●  PCI

Percutaneous coronary intervention is a procedure an interventionist does to  identify and clear a blockage

Hospitals set a “door-to-balloon time” target for heart attack cases since PCI is time-sensitive.

It is also possible to insert a stent (a scaffold-like device) at the site of the obstruction during PCI. The stent will assist in keeping the artery open and preventing the development of new blockages.


Several drugs are frequently used early on in the treatment of a heart attack. They include:

  • Beta-blockers, to slow down the heart and make it beat less forcefully. This impact prevents abnormal cardiac rhythms, lessens heart damage, and helps the heart muscle cope with a decrease in blood flow.
  • Statins, to block cholesterol production in the liver and reduce blood cholesterol levels.
  • Aspirin and antiplatelets, to aid in preventing blood clots from forming on arterial plaque and, if a stent is inserted during PCI, on the metal surface of the stent.
  • Anticoagulants, to prevent blood cl
  • this drug widens youotting in a different manner than Aspirin.r blood vessels and is particularly efficient at vasodilation.
  • Pain killers, strong painkillers like morphine or others may be helpful for severe chest discomfort.


Coronary artery bypass grafting, also known as open-heart surgery, is required for the coronary arteries if they are severely blocked. A blood vessel from another part of your body is used by the surgeon to create a new blood vessel that gets around the obstruction during this treatment.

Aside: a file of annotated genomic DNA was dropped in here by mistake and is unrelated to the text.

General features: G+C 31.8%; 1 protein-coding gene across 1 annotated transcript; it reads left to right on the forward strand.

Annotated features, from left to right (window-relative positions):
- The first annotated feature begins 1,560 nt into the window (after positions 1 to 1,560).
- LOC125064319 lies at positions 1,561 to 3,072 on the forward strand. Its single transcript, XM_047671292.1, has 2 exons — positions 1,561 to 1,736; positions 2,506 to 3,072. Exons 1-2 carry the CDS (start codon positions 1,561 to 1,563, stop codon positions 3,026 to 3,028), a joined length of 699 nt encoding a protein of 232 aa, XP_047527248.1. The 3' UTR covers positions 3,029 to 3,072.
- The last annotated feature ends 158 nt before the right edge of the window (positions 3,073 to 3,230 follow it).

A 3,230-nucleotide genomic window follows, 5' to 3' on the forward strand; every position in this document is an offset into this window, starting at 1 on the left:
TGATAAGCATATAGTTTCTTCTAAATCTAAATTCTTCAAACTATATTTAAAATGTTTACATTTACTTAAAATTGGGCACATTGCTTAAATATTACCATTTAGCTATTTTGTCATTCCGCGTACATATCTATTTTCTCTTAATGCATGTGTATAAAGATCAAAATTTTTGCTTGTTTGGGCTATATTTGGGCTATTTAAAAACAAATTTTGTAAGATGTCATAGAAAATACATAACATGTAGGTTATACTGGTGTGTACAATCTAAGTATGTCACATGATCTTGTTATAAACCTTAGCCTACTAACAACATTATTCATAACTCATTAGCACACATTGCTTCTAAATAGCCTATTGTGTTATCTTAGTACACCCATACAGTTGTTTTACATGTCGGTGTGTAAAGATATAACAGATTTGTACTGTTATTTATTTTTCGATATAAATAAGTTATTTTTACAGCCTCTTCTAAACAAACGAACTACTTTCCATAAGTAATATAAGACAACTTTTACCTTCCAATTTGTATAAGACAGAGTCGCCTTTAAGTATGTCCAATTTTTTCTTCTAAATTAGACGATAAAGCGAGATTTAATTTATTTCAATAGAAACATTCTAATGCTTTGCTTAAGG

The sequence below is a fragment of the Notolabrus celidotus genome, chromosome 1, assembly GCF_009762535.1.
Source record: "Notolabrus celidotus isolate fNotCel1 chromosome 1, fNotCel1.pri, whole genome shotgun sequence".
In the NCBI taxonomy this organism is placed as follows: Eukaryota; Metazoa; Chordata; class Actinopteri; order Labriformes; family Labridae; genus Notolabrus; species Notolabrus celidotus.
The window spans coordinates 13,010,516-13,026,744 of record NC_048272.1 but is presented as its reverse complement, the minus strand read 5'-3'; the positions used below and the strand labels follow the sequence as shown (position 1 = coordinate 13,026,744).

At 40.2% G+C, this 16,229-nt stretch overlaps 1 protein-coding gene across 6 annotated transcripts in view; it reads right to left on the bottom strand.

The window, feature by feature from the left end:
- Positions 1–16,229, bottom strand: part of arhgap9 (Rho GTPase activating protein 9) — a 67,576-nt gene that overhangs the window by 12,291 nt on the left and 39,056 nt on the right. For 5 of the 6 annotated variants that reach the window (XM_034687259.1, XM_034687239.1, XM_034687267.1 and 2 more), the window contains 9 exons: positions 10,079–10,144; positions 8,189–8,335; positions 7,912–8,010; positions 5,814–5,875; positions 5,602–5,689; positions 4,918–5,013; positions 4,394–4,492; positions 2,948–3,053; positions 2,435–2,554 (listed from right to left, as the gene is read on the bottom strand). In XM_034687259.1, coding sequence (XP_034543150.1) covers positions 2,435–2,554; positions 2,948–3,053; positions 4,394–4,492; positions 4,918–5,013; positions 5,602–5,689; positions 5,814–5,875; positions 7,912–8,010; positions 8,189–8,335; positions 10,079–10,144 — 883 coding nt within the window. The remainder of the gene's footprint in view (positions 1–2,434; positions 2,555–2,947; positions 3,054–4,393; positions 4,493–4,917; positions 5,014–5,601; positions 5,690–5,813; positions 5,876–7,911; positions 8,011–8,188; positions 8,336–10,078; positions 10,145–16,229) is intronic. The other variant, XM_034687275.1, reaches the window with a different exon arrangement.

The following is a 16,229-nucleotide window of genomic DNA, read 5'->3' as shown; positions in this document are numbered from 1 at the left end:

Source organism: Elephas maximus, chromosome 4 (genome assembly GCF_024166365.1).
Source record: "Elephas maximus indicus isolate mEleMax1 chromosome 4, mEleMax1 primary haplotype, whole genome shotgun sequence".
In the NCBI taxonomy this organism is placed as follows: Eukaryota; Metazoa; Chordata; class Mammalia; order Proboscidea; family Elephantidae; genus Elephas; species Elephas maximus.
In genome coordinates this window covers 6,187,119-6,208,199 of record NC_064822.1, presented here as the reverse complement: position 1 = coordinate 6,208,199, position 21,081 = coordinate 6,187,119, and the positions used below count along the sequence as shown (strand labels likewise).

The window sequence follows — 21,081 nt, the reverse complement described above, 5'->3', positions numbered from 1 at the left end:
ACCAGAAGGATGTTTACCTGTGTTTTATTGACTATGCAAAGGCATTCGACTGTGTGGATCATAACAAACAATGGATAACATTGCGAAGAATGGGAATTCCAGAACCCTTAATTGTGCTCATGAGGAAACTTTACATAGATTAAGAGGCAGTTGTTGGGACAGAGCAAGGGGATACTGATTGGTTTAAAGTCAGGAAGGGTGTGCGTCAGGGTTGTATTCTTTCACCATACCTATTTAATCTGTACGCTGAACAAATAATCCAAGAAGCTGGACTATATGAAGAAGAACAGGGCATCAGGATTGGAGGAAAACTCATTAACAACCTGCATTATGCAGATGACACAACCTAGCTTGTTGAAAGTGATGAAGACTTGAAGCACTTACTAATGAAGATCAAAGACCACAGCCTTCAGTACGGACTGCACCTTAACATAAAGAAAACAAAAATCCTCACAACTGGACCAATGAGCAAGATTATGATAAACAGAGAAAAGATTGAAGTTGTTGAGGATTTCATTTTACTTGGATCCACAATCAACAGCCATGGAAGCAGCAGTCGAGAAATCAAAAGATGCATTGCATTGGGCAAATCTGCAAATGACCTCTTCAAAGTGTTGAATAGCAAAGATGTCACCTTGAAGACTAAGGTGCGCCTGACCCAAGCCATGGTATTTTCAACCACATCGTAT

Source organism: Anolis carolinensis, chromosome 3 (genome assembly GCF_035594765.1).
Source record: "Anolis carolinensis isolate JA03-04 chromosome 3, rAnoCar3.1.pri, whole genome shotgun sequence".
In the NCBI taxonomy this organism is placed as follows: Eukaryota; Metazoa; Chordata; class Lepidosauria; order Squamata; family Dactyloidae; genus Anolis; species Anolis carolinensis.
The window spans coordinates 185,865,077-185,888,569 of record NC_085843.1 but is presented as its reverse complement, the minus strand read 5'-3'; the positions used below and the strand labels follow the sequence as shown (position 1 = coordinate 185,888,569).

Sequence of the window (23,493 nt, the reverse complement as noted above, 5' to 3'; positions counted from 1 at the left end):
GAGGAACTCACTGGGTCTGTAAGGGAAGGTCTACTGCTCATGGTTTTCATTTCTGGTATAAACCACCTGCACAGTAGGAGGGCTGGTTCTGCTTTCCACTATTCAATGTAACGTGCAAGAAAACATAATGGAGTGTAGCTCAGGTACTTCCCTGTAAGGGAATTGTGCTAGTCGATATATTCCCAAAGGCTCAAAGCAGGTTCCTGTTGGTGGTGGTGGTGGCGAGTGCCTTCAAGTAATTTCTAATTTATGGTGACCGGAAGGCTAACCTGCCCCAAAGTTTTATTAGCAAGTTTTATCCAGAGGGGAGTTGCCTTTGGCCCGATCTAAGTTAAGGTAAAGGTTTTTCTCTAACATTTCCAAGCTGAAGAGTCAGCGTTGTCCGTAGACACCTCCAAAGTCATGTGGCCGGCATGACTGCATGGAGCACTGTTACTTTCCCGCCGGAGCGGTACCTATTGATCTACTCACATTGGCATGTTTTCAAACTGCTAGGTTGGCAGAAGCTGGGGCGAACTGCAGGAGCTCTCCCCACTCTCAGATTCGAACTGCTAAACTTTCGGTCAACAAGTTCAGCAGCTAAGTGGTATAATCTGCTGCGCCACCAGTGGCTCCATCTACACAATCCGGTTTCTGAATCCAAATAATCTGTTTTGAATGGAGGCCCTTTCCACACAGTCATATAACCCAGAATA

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Fawaz Almutairi

Saudi Arabia

Fawaz Portrait GIS president


President, Gulf Intervention Society

Interventional Cardiologists

National Guard Hospital

Riyadh, Saudi Arabia

Abdullah Shehab

United Arab Emirates

shehab portrait vice president GIS


Vice President, Gulf Intervention Society

Professor of Cardiovascular Medicine

Chairman of Education, EMA 

Editor Chief New Emirates Medical Journal 

Alain, Abu Dhabi, UAE

Khalid Bin Thani



Treasurer, Gulf Intervention Society

Head of Scientific Committee, GIS Conference

Consultant Interventional Cardiologist

Bahrain Specialist Hospital Manama, Bahrain
Khalid Bin Thani GIS

Mousa Akbar



General Secretary, Gulf Intervention Society

Head of Cardiology Unit, Al Sabah Hospital

Kuwait City, Kuwait

mousa Akbar GIS